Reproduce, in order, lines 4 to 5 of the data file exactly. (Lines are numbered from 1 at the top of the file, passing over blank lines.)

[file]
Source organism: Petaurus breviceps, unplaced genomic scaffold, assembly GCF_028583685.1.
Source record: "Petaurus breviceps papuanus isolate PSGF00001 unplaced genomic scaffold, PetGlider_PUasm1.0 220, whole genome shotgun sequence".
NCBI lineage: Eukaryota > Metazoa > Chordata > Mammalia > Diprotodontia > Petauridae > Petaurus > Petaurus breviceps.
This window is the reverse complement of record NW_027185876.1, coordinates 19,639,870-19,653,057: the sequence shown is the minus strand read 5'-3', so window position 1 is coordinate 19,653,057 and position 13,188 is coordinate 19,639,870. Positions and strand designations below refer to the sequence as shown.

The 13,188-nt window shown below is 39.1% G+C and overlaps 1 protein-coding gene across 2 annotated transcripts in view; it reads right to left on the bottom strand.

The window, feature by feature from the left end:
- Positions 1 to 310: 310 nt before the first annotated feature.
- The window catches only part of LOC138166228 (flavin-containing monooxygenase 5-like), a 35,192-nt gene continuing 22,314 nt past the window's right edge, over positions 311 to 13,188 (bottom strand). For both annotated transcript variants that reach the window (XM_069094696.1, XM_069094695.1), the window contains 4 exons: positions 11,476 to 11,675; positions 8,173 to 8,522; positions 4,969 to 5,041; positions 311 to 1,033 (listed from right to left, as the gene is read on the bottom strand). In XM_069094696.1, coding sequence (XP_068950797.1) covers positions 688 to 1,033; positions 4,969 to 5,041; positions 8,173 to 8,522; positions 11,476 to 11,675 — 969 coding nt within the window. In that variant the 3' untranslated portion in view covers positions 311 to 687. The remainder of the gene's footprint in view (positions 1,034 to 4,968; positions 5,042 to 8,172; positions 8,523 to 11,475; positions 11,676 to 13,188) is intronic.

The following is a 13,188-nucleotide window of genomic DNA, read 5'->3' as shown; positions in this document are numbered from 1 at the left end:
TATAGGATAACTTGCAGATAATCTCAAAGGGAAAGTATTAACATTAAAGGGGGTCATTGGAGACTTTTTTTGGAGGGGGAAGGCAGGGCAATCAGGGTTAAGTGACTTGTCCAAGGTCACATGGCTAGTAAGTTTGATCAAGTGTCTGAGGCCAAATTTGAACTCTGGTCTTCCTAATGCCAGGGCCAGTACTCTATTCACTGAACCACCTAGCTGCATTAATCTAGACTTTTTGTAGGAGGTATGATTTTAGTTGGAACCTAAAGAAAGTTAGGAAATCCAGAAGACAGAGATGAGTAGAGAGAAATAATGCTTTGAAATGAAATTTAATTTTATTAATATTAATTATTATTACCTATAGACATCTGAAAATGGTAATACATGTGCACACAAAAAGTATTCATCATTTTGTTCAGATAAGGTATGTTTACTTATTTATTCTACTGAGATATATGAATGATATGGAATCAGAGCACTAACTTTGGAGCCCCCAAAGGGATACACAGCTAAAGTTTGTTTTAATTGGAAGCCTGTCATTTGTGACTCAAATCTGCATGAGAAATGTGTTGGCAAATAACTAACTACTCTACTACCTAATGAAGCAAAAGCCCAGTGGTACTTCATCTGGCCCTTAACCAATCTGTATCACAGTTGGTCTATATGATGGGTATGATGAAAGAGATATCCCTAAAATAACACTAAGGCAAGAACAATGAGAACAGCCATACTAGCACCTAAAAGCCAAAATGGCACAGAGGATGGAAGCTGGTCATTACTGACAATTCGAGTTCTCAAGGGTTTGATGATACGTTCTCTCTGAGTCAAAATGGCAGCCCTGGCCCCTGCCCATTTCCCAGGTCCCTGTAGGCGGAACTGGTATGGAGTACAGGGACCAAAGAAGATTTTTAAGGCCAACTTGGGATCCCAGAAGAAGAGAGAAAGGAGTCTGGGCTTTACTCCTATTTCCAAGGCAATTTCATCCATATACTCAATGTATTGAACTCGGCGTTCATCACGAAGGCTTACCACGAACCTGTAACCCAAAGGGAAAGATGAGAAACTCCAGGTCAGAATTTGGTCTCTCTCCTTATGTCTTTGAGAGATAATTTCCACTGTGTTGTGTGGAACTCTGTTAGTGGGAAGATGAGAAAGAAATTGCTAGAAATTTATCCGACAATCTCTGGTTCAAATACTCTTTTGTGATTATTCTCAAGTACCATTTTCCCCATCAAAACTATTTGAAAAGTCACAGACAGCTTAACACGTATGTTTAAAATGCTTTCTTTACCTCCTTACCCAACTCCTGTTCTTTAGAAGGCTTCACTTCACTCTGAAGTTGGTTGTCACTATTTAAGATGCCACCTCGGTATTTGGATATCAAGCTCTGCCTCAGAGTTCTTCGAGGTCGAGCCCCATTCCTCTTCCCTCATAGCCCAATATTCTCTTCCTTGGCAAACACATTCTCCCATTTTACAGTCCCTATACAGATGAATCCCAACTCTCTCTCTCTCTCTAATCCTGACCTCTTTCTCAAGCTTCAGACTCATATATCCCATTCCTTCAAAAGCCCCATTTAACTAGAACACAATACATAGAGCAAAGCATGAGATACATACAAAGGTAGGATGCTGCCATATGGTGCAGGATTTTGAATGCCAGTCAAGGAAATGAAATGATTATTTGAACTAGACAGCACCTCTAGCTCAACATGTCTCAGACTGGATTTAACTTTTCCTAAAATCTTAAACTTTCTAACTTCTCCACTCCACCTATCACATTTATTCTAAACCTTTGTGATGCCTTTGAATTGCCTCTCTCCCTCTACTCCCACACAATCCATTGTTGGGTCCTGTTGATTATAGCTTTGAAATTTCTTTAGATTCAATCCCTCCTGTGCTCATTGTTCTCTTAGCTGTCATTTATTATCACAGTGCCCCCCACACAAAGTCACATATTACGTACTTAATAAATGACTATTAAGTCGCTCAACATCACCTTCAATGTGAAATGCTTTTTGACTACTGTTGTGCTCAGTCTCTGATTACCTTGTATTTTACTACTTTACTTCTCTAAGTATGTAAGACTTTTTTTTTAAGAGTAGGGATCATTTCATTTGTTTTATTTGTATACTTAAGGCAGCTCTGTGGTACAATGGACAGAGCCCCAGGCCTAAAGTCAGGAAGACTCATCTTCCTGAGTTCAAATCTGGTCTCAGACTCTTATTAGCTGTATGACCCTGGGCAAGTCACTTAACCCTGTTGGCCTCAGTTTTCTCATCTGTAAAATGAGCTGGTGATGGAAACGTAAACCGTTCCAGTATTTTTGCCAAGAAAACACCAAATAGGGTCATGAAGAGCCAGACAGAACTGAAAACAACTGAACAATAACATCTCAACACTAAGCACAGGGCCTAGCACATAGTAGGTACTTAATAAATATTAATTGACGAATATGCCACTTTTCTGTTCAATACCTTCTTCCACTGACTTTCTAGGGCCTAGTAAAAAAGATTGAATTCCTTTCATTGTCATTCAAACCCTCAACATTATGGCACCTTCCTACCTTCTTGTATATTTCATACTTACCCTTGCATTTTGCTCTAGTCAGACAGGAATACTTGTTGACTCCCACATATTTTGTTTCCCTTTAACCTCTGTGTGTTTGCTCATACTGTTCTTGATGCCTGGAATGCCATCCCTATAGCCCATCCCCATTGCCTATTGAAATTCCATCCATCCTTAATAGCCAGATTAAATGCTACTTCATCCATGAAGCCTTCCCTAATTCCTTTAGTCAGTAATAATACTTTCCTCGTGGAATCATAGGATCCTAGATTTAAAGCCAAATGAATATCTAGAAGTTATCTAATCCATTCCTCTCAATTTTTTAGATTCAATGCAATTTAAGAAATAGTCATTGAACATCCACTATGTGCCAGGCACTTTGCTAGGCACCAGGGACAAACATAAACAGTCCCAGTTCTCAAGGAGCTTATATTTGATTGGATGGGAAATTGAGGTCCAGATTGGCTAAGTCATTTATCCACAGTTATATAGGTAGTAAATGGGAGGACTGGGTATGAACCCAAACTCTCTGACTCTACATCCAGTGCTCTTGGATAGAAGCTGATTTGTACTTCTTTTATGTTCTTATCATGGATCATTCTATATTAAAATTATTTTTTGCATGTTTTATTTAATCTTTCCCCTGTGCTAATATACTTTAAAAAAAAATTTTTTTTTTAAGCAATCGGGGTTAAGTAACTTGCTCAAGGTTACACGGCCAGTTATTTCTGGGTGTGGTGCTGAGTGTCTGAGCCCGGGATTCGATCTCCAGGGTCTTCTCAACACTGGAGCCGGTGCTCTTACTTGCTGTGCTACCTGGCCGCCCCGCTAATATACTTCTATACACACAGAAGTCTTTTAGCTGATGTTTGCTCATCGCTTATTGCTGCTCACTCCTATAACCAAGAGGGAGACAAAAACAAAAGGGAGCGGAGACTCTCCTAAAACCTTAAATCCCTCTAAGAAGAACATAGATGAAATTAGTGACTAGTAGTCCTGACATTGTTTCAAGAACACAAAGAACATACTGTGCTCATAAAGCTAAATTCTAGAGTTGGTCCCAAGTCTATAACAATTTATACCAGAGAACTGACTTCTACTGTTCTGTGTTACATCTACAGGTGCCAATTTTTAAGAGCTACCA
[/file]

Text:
This window is the reverse complement of record NW_027185876.1, coordinates 19,639,870-19,653,057: the sequence shown is the minus strand read 5'-3', so window position 1 is coordinate 19,653,057 and position 13,188 is coordinate 19,639,870. Positions and strand designations below refer to the sequence as shown.

The 13,188-nt window shown below is 39.1% G+C and overlaps 1 protein-coding gene across 2 annotated transcripts in view; it reads right to left on the bottom strand.